Today, it is the Indians who have been taken by surprise. In the third week of April, Indian border forces in
observed regular Chinese forces on the Line of Actual Control (LAC) — the de facto border — being supplemented with additional troops, heavy trucks, and equipment. The Indian side mistakenly assessed this was just routine summer training.
There was a shock on May 5, when some 5,000 Chinese troops crossed into the Galwan River valley, followed by another incursion in similar numbers into the Pangong Lake sector on May 12. Simultaneously, there were smaller incursions near Demchok in southern Ladakh, and in Naku La in north Sikkim.
Government sources assess there are close to 10,000 soldiers of China’s People’s Liberation Army (PLA) on Indian territory. Dialogue is frozen, with the Chinese rebuffing Indian calls for flag meetings to resolve the situation.
The most worrying situation is in the Galwan valley, where the PLA has crossed China’s own claim line (which Beijing
had stated was the border with India), and breached 3-4 km into Indian territory. PLA troops are digging defences to equip themselves to face any Indian attack.
A Chinese defence
website with close links to the PLA has claimed that the Galwan River valley is a part of China.
Stating that the Indian side crossed the line in the Galwan valley... and unilaterally change the status of the border, the website claimed: “The Galwan valley is Chinese territory, and the local control situation is very clear.”
This follows a previous pattern. China had systematically eroded Galwan’s status starting 1956, followed by an official claim in 1960, and then by military action during the 1962 war.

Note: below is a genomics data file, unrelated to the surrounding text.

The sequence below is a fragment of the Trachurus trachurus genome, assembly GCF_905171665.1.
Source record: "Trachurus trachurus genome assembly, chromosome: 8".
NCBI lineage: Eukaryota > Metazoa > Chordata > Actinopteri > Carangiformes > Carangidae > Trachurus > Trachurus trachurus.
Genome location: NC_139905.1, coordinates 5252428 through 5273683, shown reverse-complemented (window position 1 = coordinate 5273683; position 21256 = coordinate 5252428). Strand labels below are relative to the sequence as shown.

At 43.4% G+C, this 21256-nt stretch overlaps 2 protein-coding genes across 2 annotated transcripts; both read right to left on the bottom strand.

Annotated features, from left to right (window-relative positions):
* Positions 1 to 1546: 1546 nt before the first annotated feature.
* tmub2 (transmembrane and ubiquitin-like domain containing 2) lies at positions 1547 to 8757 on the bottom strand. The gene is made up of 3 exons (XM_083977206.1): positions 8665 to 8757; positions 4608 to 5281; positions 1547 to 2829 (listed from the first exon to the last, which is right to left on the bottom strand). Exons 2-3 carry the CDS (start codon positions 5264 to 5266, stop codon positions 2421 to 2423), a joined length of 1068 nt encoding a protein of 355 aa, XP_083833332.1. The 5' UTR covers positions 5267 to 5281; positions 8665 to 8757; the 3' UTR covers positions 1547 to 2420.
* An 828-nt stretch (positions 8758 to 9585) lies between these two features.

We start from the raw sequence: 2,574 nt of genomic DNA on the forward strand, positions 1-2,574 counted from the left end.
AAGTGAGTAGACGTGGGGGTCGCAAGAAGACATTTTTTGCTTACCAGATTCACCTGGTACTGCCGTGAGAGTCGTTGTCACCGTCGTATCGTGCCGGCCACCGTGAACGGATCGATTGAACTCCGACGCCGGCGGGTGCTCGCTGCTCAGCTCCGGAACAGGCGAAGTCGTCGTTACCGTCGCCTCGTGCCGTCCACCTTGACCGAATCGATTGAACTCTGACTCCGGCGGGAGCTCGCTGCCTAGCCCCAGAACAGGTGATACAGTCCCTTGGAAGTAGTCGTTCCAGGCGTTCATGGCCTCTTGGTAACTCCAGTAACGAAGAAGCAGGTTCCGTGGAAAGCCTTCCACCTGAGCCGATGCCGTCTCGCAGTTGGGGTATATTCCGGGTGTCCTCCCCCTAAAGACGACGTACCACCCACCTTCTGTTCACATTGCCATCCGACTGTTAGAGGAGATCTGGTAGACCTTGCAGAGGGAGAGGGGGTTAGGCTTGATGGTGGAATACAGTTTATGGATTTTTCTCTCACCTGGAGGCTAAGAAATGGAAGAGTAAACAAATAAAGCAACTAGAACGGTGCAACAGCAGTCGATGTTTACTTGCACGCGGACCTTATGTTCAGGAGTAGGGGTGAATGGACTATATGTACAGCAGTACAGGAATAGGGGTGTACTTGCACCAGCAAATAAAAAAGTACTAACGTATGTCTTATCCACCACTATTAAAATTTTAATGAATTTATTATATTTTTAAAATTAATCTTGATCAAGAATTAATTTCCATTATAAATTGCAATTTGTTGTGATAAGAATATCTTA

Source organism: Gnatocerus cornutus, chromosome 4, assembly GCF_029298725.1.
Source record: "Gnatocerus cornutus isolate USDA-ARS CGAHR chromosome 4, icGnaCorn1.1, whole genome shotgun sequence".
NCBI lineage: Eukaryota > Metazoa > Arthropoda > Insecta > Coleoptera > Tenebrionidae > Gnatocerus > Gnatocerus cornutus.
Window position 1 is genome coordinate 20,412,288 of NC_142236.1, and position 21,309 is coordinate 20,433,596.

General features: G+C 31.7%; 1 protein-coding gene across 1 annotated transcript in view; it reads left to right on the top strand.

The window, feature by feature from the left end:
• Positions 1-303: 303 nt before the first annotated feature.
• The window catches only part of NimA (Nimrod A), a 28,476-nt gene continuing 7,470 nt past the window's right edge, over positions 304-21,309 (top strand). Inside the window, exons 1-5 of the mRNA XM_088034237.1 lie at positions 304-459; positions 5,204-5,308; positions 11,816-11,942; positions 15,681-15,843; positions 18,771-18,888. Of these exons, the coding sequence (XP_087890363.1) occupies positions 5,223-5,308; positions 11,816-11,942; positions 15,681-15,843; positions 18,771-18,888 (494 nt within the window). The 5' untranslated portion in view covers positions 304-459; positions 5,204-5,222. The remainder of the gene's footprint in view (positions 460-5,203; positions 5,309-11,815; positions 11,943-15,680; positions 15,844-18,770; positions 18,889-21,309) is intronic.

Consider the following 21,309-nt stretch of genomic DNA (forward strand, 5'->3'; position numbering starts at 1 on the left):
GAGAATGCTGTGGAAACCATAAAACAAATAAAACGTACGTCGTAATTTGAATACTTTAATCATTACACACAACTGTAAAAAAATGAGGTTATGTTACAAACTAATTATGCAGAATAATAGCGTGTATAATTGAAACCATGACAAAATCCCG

The border at Galwan River was first enunciated by China in a map published in 1956, and endorsed by Zhou Enlai in 1959. In that, China claimed a boundary that started east of the Karakoram Pass and ran south-east, cutting through the Galwan River valley to Khurnak Fort. From there it ran south through the centre of the Pangong Lake, passing through the eastern extremity of the Spanggur Lake and then, further south to Demchok.
In 1960, when Zhou Enlai led an official delegation for talks to New Delhi, China advanced a new border that claimed an additional 5,180 sq. km of Indian territory in Ladakh.
Running generally west of the 1956 claim line, it ran close to the eastern bank of the Shyok River, cutting the Galwan River close to its confluence with the Shyok — west of the earlier claim.
Further south, it claimed more of the Pangong Lake, all of the Spanggur Lake, and then ran approximately along the 1956 claim line to Demchok.
During the 1962 war, Chinese troops captured the Galwan valley post, killing some 36 Indian soldiers.
After the war, China advanced its claim line further west, claiming an additional 2,000 sq. km of Ladakh.
Now, even this claim line has been violated and China is attempting to push the frontier at Galwan further west.
Four days after the Galwan intrusion, China’s second intrusion began on May 9 in Naku La, also across a settled Sikkim-Tibet border. Some 200 Chinese soldiers temporarily occupied Indian territory, but have now withdrawn to the Chinese side and have pitched tents.
In the third intrusion, which took place near the Pangong Lake on May 12/13, thousands of Chinese soldiers occupied disputed territory between Finger 8 and Finger 4.
By May 18, the Chinese had taken over the so-called Finger Heights.
While this intrusion is not into territory that Beijing
has previously recognised as Indian, there is now — for the first time — a Chinese flag flying on the hill overlooking the lake.
India’s so-called Dhan Singh Post, which was built after the 1962 war, is the last Indian post standing in that sector. The Indian Army
has been slow to react. Indian troops have deployed in the vicinity of PLA incursions, but there are no attempts to outflank Chinese positions.
In addition, one-two Indian brigades have begun moving into the area over the past two-three days.